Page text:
March 14th, 2017

How to increase conversions on your website.

illustration of tracking and monitoring of user behavior to increase conversions on your website

Helping your SEO translate into sales results.

Is your website getting a lot of hits but no conversions? Sometimes, you build an amazing website, optimize your pages just right, run an ad, draw in a lot of traffic, and then… nothing happens. What went wrong?

That’s an important question, and one every decent marketer obsesses over. Even when things go right, we wonder: how could they go better?! But it’s particularly frustrating and discouraging when you’ve done everything right and still no one’s making the purchase.

Some factors are outside your control: maybe you’ve missed your target market, or it’s just after a major purchasing season and no one has the budget. But it’s far more likely that aspect of your site is letting you down, and with some adjustments you can turn your traffic around and increase conversions on your website. Let’s take a look at some common failings and see how you can address them.

Dummy test for anything gone wrong.

If your low conversion rate appears to come as a sudden drop, rather than a gradual decline, look for any functional reason why something might be wrong on your page. If you’re trying to increase conversions to an email list, check to see if something’s wrong with your form submission. Make sure your shopping cart is functioning correctly, and that there aren’t any broken elements preventing someone from completing a critical action in your sales pipeline.

Check to see what users are doing on your site.

We talked recently about the importance of user experience testing, and how your work is never done. This is a prime example of how you can and should a tracking and monitoring tool such as Inspectlet to help you understand where your site is failing you. Before you leap to any conclusions, you should identify where the broken link is: do your users leave on the home page, or the a few pages further along? Does your site path lead them to a dead end (ie: to a page without a high exit rate)? Do your visitors begin to complete a form, but then leave with it only partially filled out? Are they clicking on a button expecting it to take them somewhere it doesn’t? All this information is key to helping you understand why your visitors aren’t converting. Explore your data and see if you spot any clues.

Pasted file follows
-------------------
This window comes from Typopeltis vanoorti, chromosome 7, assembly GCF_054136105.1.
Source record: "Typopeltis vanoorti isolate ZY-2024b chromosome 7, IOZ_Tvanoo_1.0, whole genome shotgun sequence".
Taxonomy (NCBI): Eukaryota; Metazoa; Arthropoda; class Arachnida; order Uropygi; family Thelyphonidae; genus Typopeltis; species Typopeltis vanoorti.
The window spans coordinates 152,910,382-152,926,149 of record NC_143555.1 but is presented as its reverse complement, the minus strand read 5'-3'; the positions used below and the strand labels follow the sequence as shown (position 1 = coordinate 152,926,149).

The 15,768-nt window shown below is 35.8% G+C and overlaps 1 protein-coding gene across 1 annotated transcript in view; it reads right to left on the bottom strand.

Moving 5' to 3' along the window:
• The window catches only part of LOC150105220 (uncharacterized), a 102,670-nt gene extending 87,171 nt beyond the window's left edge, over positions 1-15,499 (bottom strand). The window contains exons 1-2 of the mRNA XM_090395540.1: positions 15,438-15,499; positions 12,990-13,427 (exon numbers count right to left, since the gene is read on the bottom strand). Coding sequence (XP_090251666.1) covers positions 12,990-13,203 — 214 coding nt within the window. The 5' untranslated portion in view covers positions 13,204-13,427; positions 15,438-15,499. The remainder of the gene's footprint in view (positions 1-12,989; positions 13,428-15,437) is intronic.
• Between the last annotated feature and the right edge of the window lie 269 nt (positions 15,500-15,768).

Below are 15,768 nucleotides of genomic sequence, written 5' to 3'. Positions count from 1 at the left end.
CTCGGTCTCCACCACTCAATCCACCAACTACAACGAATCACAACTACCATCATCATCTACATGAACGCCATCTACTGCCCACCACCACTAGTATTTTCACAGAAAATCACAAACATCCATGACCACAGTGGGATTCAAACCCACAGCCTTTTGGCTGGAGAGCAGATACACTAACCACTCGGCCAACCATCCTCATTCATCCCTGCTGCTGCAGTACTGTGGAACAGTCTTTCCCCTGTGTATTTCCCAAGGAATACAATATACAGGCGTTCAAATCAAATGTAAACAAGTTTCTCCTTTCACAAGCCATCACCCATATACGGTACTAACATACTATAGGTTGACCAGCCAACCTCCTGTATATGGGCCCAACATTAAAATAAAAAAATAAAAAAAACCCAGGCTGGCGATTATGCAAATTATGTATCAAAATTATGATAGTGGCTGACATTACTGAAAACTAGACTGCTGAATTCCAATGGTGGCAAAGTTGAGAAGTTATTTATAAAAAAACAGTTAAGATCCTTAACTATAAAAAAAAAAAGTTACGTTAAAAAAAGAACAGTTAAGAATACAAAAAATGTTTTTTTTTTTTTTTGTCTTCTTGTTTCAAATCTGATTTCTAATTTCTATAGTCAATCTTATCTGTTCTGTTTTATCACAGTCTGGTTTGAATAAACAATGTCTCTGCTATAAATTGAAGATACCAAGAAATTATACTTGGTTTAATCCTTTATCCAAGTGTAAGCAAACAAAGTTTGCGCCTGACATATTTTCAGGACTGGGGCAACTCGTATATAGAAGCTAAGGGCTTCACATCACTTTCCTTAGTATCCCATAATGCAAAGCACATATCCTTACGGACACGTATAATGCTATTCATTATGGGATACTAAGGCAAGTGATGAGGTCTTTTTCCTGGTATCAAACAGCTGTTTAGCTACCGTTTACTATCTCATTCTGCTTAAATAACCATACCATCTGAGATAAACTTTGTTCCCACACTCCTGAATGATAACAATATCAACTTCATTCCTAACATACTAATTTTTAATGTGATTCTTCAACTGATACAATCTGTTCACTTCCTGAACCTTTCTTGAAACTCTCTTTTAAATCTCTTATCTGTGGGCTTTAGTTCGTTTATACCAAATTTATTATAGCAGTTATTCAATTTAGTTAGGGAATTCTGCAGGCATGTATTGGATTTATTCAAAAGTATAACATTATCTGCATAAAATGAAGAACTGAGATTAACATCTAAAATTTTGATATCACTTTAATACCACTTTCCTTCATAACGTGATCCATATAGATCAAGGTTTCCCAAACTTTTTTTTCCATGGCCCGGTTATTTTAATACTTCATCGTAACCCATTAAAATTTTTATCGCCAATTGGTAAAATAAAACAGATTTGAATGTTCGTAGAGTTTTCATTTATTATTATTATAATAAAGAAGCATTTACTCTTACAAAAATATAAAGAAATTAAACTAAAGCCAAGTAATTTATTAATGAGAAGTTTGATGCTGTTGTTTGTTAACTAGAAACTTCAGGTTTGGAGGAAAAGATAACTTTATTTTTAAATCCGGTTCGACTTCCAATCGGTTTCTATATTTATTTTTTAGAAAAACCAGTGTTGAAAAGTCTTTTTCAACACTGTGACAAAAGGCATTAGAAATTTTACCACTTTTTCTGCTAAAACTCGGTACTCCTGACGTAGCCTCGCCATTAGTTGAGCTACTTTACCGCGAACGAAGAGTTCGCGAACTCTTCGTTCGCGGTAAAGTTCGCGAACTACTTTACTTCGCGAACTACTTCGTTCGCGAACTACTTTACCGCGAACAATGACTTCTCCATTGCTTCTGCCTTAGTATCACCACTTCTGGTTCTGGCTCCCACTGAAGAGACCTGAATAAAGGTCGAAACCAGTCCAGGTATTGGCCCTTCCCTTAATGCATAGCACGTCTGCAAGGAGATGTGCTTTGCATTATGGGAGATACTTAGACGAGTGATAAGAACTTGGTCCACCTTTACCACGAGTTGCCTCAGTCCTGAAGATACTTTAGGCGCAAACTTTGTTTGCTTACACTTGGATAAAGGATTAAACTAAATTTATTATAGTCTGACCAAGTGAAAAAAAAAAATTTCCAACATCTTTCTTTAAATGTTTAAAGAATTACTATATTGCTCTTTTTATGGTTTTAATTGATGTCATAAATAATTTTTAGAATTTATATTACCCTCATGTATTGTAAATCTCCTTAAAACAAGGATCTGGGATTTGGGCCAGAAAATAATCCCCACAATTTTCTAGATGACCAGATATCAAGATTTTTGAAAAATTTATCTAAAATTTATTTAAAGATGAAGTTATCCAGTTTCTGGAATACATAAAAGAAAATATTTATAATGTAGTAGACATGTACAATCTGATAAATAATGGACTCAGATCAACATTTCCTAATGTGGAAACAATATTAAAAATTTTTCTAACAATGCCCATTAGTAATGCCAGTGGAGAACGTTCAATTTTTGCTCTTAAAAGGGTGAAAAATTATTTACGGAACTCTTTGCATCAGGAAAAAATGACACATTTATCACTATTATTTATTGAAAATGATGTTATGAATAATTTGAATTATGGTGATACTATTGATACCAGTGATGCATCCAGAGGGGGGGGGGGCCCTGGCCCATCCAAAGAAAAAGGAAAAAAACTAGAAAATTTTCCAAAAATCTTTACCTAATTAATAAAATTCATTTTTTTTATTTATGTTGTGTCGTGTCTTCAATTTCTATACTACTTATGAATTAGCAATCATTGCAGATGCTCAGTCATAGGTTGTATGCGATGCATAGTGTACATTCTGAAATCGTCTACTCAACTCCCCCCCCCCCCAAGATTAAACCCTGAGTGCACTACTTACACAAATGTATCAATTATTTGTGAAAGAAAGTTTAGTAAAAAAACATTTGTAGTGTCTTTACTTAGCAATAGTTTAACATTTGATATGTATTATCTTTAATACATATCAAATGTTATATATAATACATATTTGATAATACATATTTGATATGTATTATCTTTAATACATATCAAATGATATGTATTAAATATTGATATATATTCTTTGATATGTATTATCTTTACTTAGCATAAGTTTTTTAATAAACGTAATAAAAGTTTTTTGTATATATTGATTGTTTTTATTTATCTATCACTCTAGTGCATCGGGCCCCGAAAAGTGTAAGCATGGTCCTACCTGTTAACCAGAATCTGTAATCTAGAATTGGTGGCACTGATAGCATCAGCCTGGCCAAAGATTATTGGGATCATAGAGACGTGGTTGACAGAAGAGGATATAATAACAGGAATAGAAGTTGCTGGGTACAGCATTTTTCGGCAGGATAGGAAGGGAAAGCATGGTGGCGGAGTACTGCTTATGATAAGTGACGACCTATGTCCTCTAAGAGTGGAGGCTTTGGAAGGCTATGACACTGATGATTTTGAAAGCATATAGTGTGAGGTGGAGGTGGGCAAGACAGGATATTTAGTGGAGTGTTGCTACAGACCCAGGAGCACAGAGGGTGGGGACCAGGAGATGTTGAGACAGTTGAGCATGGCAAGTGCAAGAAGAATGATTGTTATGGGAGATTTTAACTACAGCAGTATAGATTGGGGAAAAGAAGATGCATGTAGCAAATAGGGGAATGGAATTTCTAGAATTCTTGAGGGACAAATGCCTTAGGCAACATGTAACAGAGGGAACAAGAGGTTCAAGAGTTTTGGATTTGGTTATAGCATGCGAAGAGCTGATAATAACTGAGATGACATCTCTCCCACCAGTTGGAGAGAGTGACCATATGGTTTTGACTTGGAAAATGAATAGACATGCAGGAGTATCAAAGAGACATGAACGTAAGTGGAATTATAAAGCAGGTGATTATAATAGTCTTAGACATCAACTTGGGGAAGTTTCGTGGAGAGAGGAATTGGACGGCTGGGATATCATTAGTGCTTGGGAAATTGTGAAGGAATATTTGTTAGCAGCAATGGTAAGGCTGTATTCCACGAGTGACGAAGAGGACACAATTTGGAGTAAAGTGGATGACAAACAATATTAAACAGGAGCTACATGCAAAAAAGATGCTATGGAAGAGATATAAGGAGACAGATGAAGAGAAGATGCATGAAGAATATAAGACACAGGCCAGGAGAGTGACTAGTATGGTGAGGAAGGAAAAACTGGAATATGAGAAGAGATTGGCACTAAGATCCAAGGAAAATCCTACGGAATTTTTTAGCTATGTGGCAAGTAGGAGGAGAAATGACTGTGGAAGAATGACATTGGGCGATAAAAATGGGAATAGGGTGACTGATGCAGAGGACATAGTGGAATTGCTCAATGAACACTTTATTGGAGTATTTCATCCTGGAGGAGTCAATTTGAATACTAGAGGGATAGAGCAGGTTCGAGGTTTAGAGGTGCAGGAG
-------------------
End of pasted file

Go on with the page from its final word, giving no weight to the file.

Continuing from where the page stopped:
Tell your visitors what to do.

One of the simplest ways a page fails to convert is by not including a strong Call-to-Action. Every page on your site should have something for your visitors to do: a blog to read, a contact form to fill out, a piece of gated content to download.

Ideally, you know the path you want your visitors to take through your website to have the greatest conversion results. Maybe you know that your home page alone won’t convince them, and that if you put a “contact us” button at the top you’re asking too much too soon in your sales process. So instead you direct your visitors to a piece of in-depth content so that they can learn more about your product, and from there you use some premium content to ask for their email. Now you’ve made a conversion, and you don’t have to wait for your visitors to contact you: you can contact them.